A cool breeze swept over the crowd, bringing relief from the hot Idaho sun. And just like the breeze, Wednesday’s Decision America stop in Boise was a breath of fresh air for many who have grown tired of America’s godlessness.
“I would like to see what’s right be right again and what’s wrong be wrong again,” said Jan Austin. “I think the country is miserable because of the lack of God in it.”
Austin came with five other women from her summer Bible study group, which wrapped up Wednesday morning just before Franklin Graham’s prayer rally at the Capitol. Her friend, Judy Spalding, saw a poster for the rally weeks ago in the window of a Korean market and knew she had to be there.
“God gave us this land, and we need to give it back to Him,” Spalding said emphatically.
Hours earlier, the six women were going over their last Bible lesson which focused on God’s strength—and how it’s available to His people.
“You have to know what you stand for and have the courage to follow through,” said Judy Fossgreen, a spirited, no-nonsense woman in a white hat.
Fossgreen said she’s had a burden for America since getting involved with an intercessory prayer organization in 1976. It was through that group she learned how to pray for the nation and realized the responsibility each believer has to take ownership of the nation’s sins and intercede to ask God’s mercy.
A retired teacher, Fossgreen said she’s asking God to forgive the nation for its abortions, sexual sins and attempts to remove every trace of Him from its schools. She also prays for new local and national leaders who “aren’t embarrassed by the name of Jesus.”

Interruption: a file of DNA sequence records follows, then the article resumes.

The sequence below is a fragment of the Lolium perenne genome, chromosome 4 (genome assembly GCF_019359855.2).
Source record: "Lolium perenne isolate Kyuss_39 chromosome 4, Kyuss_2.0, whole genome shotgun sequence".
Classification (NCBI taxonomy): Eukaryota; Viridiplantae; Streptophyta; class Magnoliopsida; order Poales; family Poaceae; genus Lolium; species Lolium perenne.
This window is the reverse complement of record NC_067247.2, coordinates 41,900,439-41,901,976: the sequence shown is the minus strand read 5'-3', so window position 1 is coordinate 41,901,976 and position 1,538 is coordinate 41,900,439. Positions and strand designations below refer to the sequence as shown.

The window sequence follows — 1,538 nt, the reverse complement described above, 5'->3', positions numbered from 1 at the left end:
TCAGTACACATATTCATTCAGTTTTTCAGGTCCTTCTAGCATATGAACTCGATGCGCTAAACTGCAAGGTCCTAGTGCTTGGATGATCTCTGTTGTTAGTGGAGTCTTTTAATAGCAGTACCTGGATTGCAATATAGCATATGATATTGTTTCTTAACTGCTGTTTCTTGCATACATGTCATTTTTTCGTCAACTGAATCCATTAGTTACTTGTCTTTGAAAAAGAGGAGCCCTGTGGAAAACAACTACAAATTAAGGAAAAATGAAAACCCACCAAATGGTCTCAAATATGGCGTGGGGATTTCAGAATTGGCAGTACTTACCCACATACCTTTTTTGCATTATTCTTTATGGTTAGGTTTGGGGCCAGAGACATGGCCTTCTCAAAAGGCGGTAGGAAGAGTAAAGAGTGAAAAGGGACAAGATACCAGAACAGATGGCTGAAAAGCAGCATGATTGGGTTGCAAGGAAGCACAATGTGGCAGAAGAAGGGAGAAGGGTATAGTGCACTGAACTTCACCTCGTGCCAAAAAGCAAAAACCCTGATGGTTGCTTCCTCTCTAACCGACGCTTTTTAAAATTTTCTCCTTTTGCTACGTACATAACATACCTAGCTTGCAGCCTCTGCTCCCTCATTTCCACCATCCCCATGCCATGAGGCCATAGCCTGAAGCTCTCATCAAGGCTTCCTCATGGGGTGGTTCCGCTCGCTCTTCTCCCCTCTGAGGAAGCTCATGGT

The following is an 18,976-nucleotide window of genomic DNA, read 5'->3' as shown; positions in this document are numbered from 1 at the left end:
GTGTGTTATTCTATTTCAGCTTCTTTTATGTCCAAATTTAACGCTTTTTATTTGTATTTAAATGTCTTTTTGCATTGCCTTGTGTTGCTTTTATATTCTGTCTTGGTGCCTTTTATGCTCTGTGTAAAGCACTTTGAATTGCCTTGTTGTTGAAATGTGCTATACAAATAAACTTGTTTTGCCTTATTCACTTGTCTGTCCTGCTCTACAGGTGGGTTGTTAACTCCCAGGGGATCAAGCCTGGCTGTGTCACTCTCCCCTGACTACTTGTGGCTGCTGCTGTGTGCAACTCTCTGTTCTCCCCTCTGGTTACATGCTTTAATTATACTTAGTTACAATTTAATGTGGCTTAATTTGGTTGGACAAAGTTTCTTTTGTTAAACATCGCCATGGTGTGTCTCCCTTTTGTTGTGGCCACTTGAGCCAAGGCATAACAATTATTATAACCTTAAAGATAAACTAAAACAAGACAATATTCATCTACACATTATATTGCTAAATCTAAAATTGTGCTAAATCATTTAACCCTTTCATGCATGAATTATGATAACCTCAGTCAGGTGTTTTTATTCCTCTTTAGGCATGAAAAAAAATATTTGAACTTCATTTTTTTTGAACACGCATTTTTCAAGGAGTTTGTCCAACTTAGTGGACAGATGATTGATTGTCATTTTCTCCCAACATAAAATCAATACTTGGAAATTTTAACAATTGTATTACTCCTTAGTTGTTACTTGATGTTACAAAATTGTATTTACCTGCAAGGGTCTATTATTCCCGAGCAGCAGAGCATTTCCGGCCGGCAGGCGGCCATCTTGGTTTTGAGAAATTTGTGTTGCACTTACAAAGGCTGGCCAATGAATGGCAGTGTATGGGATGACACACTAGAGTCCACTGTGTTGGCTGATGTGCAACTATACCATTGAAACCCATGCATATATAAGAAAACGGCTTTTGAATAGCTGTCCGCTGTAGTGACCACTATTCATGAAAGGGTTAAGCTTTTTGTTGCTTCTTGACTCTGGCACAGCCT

A sign in her car window urges others to “Pray and Vote,” and that’s exactly the message Franklin Graham had for Wednesday’s crowd.
Franklin Graham began by talking at length about the moral issues facing America.
“I think people get frustrated and think, ‘I can’t do anything.’ Wrong,” he said. “Vote.”
He challenged Idaho believers not to just sit back and let America slip through their fingers, but to stand up and be heard.
“We’ve got to be active. We’ve got to be involved,” he said.
He encouraged pastors to look for people in their congregations who could run for office. He encouraged the crowd as a whole to help godly candidates organize their campaigns.
And not just this election year, Franklin Graham said, but for any race.
Andrea Mayberry, one of the women who came straight from Bible study, said she’s been feeling a nudge to get more politically involved now that her youngest child is older and she has more time.
Others may not be in a position to run for office or even vote, but there’s still something they can do.
Ismael Trinidad stood on the Capitol steps after the rally, capturing a few final pictures as the crowd dispersed. He and his wife are local church planters from Mexico, and Ismael said as a pastor, he appreciates Franklin Graham’s leadership in getting Christians involved in politics.
As Idaho residents working toward citizenship, the Trinidads can’t yet vote, but said they can still pray for the country and its leaders.